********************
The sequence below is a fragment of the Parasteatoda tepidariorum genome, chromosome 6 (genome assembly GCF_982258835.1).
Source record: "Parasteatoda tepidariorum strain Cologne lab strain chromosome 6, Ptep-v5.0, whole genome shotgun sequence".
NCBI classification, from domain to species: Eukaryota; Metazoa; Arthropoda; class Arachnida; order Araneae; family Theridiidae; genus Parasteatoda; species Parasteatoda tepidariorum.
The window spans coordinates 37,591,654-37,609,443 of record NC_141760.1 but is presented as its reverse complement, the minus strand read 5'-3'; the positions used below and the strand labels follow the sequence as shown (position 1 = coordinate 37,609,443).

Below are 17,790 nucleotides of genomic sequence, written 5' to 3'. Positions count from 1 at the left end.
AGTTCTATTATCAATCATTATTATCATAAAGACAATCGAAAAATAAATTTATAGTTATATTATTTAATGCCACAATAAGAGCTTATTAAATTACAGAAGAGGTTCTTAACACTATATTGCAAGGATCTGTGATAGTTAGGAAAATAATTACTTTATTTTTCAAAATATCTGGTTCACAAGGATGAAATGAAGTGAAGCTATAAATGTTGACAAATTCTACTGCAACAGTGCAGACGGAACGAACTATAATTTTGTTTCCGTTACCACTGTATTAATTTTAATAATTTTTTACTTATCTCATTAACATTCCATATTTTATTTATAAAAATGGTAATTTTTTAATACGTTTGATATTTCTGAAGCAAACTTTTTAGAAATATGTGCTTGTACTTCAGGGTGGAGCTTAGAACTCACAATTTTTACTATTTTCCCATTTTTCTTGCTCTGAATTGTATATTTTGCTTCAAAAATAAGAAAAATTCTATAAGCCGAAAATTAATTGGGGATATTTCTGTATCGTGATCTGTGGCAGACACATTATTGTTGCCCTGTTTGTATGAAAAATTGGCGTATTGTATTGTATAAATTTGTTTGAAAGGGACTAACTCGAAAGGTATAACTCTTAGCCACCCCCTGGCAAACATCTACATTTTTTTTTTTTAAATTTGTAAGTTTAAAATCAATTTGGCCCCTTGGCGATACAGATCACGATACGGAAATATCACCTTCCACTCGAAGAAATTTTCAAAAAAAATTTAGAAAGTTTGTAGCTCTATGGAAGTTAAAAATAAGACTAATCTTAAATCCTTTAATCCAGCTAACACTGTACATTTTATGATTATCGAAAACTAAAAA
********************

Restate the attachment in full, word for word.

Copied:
The sequence below is a fragment of the Parasteatoda tepidariorum genome, chromosome 6 (genome assembly GCF_982258835.1).
Source record: "Parasteatoda tepidariorum strain Cologne lab strain chromosome 6, Ptep-v5.0, whole genome shotgun sequence".
NCBI classification, from domain to species: Eukaryota; Metazoa; Arthropoda; class Arachnida; order Araneae; family Theridiidae; genus Parasteatoda; species Parasteatoda tepidariorum.
The window spans coordinates 37,591,654-37,609,443 of record NC_141760.1 but is presented as its reverse complement, the minus strand read 5'-3'; the positions used below and the strand labels follow the sequence as shown (position 1 = coordinate 37,609,443).

Below are 17,790 nucleotides of genomic sequence, written 5' to 3'. Positions count from 1 at the left end.
AGTTCTATTATCAATCATTATTATCATAAAGACAATCGAAAAATAAATTTATAGTTATATTATTTAATGCCACAATAAGAGCTTATTAAATTACAGAAGAGGTTCTTAACACTATATTGCAAGGATCTGTGATAGTTAGGAAAATAATTACTTTATTTTTCAAAATATCTGGTTCACAAGGATGAAATGAAGTGAAGCTATAAATGTTGACAAATTCTACTGCAACAGTGCAGACGGAACGAACTATAATTTTGTTTCCGTTACCACTGTATTAATTTTAATAATTTTTTACTTATCTCATTAACATTCCATATTTTATTTATAAAAATGGTAATTTTTTAATACGTTTGATATTTCTGAAGCAAACTTTTTAGAAATATGTGCTTGTACTTCAGGGTGGAGCTTAGAACTCACAATTTTTACTATTTTCCCATTTTTCTTGCTCTGAATTGTATATTTTGCTTCAAAAATAAGAAAAATTCTATAAGCCGAAAATTAATTGGGGATATTTCTGTATCGTGATCTGTGGCAGACACATTATTGTTGCCCTGTTTGTATGAAAAATTGGCGTATTGTATTGTATAAATTTGTTTGAAAGGGACTAACTCGAAAGGTATAACTCTTAGCCACCCCCTGGCAAACATCTACATTTTTTTTTTTTAAATTTGTAAGTTTAAAATCAATTTGGCCCCTTGGCGATACAGATCACGATACGGAAATATCACCTTCCACTCGAAGAAATTTTCAAAAAAAATTTAGAAAGTTTGTAGCTCTATGGAAGTTAAAAATAAGACTAATCTTAAATCCTTTAATCCAGCTAACACTGTACATTTTATGATTATCGAAAACTAAAAA